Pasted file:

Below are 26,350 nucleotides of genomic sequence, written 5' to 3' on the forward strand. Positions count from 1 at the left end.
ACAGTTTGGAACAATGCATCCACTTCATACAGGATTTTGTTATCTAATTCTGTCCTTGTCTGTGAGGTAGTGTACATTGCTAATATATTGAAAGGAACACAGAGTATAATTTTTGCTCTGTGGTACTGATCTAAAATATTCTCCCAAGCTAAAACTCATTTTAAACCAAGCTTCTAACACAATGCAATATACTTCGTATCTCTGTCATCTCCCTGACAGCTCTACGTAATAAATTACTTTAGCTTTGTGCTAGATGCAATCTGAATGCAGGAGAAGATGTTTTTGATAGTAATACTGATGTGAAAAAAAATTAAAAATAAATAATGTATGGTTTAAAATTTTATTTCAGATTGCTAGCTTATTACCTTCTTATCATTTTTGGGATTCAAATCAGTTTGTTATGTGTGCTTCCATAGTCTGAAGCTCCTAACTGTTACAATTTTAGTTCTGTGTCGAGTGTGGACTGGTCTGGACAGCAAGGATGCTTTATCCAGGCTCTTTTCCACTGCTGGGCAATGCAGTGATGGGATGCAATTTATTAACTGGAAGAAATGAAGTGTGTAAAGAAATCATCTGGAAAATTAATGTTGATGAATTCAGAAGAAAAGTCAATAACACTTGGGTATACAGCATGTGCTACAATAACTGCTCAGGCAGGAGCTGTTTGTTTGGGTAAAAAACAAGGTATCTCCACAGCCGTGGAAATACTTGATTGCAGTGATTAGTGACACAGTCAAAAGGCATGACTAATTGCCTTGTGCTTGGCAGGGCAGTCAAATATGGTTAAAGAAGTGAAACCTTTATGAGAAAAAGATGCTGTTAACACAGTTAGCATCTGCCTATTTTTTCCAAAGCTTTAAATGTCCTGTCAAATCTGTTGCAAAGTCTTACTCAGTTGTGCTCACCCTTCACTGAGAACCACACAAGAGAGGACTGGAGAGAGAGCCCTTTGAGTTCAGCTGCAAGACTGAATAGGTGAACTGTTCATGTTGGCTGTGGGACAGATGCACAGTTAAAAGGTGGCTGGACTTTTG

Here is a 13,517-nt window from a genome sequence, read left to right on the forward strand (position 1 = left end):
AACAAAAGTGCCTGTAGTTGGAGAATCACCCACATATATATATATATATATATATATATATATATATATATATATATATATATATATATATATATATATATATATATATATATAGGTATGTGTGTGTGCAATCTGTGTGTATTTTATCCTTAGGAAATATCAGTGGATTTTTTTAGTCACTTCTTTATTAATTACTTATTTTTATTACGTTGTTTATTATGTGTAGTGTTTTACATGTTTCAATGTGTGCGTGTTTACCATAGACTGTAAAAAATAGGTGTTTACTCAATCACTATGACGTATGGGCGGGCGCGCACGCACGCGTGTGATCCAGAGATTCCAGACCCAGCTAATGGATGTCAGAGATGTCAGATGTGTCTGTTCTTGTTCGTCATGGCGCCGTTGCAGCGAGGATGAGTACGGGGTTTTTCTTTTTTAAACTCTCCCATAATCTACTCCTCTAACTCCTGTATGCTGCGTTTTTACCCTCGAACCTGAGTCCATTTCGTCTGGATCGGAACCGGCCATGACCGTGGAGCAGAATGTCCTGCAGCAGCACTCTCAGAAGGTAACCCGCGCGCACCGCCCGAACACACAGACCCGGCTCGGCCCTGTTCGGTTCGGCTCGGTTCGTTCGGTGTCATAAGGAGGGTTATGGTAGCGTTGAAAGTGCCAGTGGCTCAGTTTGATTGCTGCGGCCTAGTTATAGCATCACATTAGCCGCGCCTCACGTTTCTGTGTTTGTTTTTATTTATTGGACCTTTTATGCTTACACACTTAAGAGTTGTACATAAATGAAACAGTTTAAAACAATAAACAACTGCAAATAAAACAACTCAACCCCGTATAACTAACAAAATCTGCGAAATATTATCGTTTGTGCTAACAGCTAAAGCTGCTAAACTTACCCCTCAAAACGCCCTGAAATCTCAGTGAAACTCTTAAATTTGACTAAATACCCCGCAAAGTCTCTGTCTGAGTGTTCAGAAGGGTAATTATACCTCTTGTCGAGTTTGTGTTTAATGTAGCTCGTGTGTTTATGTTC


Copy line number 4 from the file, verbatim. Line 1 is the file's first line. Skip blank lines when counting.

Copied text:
AACAAAAGTGCCTGTAGTTGGAGAATCACCCACATATATATATATATATATATATATATATATATATATATATATATATATATATATATATATATATATATATATATATATATAGGTATGTGTGTGTGCAATCTGTGTGTATTTTATCCTTAGGAAATATCAGTGGATTTTTTTAGTCACTTCTTTATTAATTACTTATTTTTATTACGTTGTTTATTATGTGTAGTGTTTTACATGTTTCAATGTGTGCGTGTTTACCATAGACTGTAAAAAATAGGTGTTTACTCAATCACTATGACGTATGGGCGGGCGCGCACGCACGCGTGTGATCCAGAGATTCCAGACCCAGCTAATGGATGTCAGAGATGTCAGATGTGTCTGTTCTTGTTCGTCATGGCGCCGTTGCAGCGAGGATGAGTACGGGGTTTTTCTTTTTTAAACTCTCCCATAATCTACTCCTCTAACTCCTGTATGCTGCGTTTTTACCCTCGAACCTGAGTCCATTTCGTCTGGATCGGAACCGGCCATGACCGTGGAGCAGAATGTCCTGCAGCAGCACTCTCAGAAGGTAACCCGCGCGCACCGCCCGAACACACAGACCCGGCTCGGCCCTGTTCGGTTCGGCTCGGTTCGTTCGGTGTCATAAGGAGGGTTATGGTAGCGTTGAAAGTGCCAGTGGCTCAGTTTGATTGCTGCGGCCTAGTTATAGCATCACATTAGCCGCGCCTCACGTTTCTGTGTTTGTTTTTATTTATTGGACCTTTTATGCTTACACACTTAAGAGTTGTACATAAATGAAACAGTTTAAAACAATAAACAACTGCAAATAAAACAACTCAACCCCGTATAACTAACAAAATCTGCGAAATATTATCGTTTGTGCTAACAGCTAAAGCTGCTAAACTTACCCCTCAAAACGCCCTGAAATCTCAGTGAAACTCTTAAATTTGACTAAATACCCCGCAAAGTCTCTGTCTGAGTGTTCAGAAGGGTAATTATACCTCTTGTCGAGTTTGTGTTTAATGTAGCTCGTGTGTTTATGTTC